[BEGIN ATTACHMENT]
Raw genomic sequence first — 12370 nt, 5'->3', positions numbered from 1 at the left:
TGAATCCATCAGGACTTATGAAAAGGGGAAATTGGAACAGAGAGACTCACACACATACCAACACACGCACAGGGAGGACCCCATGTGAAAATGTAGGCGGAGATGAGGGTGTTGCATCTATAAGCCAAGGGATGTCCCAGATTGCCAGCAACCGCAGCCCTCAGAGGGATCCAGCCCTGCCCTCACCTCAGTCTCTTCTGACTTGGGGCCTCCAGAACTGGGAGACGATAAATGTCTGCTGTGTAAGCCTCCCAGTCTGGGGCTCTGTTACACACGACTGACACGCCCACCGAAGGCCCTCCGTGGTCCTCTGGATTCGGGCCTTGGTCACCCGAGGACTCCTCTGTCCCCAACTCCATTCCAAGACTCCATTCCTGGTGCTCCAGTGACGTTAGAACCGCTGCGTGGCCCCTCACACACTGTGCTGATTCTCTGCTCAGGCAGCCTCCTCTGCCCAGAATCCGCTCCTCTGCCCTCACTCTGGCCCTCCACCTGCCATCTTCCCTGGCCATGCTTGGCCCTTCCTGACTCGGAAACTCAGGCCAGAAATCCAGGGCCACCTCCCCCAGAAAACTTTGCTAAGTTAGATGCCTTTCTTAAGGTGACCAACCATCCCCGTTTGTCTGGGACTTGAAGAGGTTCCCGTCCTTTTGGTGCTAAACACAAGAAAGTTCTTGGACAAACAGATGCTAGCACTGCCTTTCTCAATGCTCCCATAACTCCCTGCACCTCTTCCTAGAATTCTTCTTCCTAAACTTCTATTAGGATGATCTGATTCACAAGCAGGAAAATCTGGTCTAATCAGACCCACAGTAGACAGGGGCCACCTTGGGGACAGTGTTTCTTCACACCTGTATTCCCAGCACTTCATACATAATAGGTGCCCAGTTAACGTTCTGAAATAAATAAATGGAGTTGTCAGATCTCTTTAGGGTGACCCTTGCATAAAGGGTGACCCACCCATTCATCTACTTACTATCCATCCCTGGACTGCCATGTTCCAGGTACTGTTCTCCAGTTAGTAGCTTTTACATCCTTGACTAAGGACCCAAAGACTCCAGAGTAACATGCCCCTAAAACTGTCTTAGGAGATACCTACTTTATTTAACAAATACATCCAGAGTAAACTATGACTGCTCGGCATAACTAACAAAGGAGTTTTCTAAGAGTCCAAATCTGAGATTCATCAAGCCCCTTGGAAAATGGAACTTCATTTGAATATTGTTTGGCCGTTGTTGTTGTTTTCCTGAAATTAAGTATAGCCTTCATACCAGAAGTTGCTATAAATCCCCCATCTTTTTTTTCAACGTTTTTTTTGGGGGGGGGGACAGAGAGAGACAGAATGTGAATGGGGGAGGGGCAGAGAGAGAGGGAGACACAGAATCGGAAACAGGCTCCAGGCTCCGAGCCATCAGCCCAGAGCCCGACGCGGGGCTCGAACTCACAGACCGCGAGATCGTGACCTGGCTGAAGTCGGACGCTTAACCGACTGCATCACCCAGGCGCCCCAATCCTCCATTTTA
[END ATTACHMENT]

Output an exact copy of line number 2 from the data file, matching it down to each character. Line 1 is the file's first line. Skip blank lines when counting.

TGAATCCATCAGGACTTATGAAAAGGGGAAATTGGAACAGAGAGACTCACACACATACCAACACACGCACAGGGAGGACCCCATGTGAAAATGTAGGCGGAGATGAGGGTGTTGCATCTATAAGCCAAGGGATGTCCCAGATTGCCAGCAACCGCAGCCCTCAGAGGGATCCAGCCCTGCCCTCACCTCAGTCTCTTCTGACTTGGGGCCTCCAGAACTGGGAGACGATAAATGTCTGCTGTGTAAGCCTCCCAGTCTGGGGCTCTGTTACACACGACTGACACGCCCACCGAAGGCCCTCCGTGGTCCTCTGGATTCGGGCCTTGGTCACCCGAGGACTCCTCTGTCCCCAACTCCATTCCAAGACTCCATTCCTGGTGCTCCAGTGACGTTAGAACCGCTGCGTGGCCCCTCACACACTGTGCTGATTCTCTGCTCAGGCAGCCTCCTCTGCCCAGAATCCGCTCCTCTGCCCTCACTCTGGCCCTCCACCTGCCATCTTCCCTGGCCATGCTTGGCCCTTCCTGACTCGGAAACTCAGGCCAGAAATCCAGGGCCACCTCCCCCAGAAAACTTTGCTAAGTTAGATGCCTTTCTTAAGGTGACCAACCATCCCCGTTTGTCTGGGACTTGAAGAGGTTCCCGTCCTTTTGGTGCTAAACACAAGAAAGTTCTTGGACAAACAGATGCTAGCACTGCCTTTCTCAATGCTCCCATAACTCCCTGCACCTCTTCCTAGAATTCTTCTTCCTAAACTTCTATTAGGATGATCTGATTCACAAGCAGGAAAATCTGGTCTAATCAGACCCACAGTAGACAGGGGCCACCTTGGGGACAGTGTTTCTTCACACCTGTATTCCCAGCACTTCATACATAATAGGTGCCCAGTTAACGTTCTGAAATAAATAAATGGAGTTGTCAGATCTCTTTAGGGTGACCCTTGCATAAAGGGTGACCCACCCATTCATCTACTTACTATCCATCCCTGGACTGCCATGTTCCAGGTACTGTTCTCCAGTTAGTAGCTTTTACATCCTTGACTAAGGACCCAAAGACTCCAGAGTAACATGCCCCTAAAACTGTCTTAGGAGATACCTACTTTATTTAACAAATACATCCAGAGTAAACTATGACTGCTCGGCATAACTAACAAAGGAGTTTTCTAAGAGTCCAAATCTGAGATTCATCAAGCCCCTTGGAAAATGGAACTTCATTTGAATATTGTTTGGCCGTTGTTGTTGTTTTCCTGAAATTAAGTATAGCCTTCATACCAGAAGTTGCTATAAATCCCCCATCTTTTTTTTCAACGTTTTTTTTGGGGGGGGGGACAGAGAGAGACAGAATGTGAATGGGGGAGGGGCAGAGAGAGAGGGAGACACAGAATCGGAAACAGGCTCCAGGCTCCGAGCCATCAGCCCAGAGCCCGACGCGGGGCTCGAACTCACAGACCGCGAGATCGTGACCTGGCTGAAGTCGGACGCTTAACCGACTGCATCACCCAGGCGCCCCAATCCTCCATTTTA